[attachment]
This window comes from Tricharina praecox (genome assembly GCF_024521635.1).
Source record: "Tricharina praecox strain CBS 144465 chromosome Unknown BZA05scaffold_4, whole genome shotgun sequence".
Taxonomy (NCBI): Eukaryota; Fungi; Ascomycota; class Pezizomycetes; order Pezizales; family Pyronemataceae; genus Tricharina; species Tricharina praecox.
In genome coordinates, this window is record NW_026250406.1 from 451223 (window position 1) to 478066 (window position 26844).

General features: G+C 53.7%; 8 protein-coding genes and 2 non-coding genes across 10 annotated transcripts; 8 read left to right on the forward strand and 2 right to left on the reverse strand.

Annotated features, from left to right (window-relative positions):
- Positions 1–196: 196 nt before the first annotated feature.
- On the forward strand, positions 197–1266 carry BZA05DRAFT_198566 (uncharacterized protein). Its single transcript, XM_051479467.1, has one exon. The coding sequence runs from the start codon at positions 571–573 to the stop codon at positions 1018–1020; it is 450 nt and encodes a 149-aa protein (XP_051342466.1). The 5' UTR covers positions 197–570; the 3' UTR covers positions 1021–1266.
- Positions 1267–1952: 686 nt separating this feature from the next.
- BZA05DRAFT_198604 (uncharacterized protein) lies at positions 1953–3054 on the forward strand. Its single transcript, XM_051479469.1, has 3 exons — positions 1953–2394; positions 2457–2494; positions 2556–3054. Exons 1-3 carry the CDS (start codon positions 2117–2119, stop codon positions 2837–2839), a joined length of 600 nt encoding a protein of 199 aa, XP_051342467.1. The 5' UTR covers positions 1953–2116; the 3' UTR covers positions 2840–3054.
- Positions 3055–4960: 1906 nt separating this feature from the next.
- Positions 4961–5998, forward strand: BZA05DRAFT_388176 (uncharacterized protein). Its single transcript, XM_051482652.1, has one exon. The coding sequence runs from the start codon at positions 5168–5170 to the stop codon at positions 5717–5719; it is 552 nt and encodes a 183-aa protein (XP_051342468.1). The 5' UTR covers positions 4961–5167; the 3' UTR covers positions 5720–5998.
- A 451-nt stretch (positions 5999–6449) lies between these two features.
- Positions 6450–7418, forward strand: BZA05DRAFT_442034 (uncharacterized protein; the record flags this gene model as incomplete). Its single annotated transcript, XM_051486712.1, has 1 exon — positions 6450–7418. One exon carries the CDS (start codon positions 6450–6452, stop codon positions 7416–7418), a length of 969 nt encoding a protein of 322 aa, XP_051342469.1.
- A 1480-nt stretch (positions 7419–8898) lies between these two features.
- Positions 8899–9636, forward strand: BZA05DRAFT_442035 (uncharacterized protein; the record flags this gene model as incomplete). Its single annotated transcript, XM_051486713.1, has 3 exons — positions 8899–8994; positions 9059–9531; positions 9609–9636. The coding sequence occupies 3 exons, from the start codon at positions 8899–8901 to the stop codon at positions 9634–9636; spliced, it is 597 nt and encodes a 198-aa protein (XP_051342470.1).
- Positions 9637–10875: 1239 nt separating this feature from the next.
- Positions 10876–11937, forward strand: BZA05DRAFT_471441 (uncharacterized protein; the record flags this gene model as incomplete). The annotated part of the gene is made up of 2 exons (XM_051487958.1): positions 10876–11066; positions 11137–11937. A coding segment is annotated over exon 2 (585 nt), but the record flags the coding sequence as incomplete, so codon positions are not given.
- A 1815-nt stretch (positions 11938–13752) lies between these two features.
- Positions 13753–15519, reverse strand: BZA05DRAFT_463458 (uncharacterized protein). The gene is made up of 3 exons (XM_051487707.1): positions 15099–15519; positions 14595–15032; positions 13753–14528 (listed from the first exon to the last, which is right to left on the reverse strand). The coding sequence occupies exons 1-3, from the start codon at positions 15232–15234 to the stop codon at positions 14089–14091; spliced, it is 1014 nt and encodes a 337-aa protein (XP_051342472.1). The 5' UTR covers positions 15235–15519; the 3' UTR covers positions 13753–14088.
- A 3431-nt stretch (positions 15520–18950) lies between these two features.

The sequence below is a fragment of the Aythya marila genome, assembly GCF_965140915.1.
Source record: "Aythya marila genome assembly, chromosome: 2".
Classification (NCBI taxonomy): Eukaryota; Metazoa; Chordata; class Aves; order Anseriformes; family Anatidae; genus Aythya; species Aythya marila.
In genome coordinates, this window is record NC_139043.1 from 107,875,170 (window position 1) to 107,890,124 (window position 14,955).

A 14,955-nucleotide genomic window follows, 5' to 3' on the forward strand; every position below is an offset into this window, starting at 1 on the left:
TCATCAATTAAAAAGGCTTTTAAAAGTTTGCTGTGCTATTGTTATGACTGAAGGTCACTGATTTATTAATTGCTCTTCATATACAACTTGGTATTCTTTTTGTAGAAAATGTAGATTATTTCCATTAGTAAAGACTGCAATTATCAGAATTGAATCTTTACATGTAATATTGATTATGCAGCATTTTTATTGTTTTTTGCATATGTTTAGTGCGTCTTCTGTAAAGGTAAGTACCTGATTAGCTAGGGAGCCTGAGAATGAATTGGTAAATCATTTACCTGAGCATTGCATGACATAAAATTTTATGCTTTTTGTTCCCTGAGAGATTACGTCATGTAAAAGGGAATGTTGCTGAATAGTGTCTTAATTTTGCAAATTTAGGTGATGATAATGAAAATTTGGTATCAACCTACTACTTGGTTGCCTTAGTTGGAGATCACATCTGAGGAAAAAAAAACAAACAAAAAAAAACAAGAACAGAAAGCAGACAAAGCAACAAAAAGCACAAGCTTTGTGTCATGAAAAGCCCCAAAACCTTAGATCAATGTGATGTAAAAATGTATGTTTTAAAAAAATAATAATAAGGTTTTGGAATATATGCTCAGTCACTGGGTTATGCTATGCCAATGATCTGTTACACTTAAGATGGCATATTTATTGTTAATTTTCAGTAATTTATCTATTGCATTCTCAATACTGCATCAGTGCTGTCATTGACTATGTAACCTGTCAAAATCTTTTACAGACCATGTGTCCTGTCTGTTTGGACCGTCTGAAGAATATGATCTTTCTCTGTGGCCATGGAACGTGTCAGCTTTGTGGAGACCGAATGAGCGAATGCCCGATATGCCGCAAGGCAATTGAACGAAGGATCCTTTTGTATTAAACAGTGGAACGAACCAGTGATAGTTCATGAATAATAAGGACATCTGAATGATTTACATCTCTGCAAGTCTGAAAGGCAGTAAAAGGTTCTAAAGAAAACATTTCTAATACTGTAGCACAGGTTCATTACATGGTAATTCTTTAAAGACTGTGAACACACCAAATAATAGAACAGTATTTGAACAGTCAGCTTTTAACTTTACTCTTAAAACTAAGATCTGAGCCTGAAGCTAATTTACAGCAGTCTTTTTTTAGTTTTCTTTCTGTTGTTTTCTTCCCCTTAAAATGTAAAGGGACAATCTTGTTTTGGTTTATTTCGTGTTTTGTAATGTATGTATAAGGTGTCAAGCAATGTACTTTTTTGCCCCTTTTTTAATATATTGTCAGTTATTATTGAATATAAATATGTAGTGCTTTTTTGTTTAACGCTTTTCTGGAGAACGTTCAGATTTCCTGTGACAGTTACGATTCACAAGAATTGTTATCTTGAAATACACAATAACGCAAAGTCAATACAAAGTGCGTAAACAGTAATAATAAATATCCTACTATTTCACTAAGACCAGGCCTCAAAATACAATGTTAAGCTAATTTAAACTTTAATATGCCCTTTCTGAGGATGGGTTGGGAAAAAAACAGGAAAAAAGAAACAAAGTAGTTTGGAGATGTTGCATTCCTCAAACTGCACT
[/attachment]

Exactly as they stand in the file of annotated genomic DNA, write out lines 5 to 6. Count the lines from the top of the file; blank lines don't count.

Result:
General features: G+C 53.7%; 8 protein-coding genes and 2 non-coding genes across 10 annotated transcripts; 8 read left to right on the forward strand and 2 right to left on the reverse strand.

Annotated features, from left to right (window-relative positions):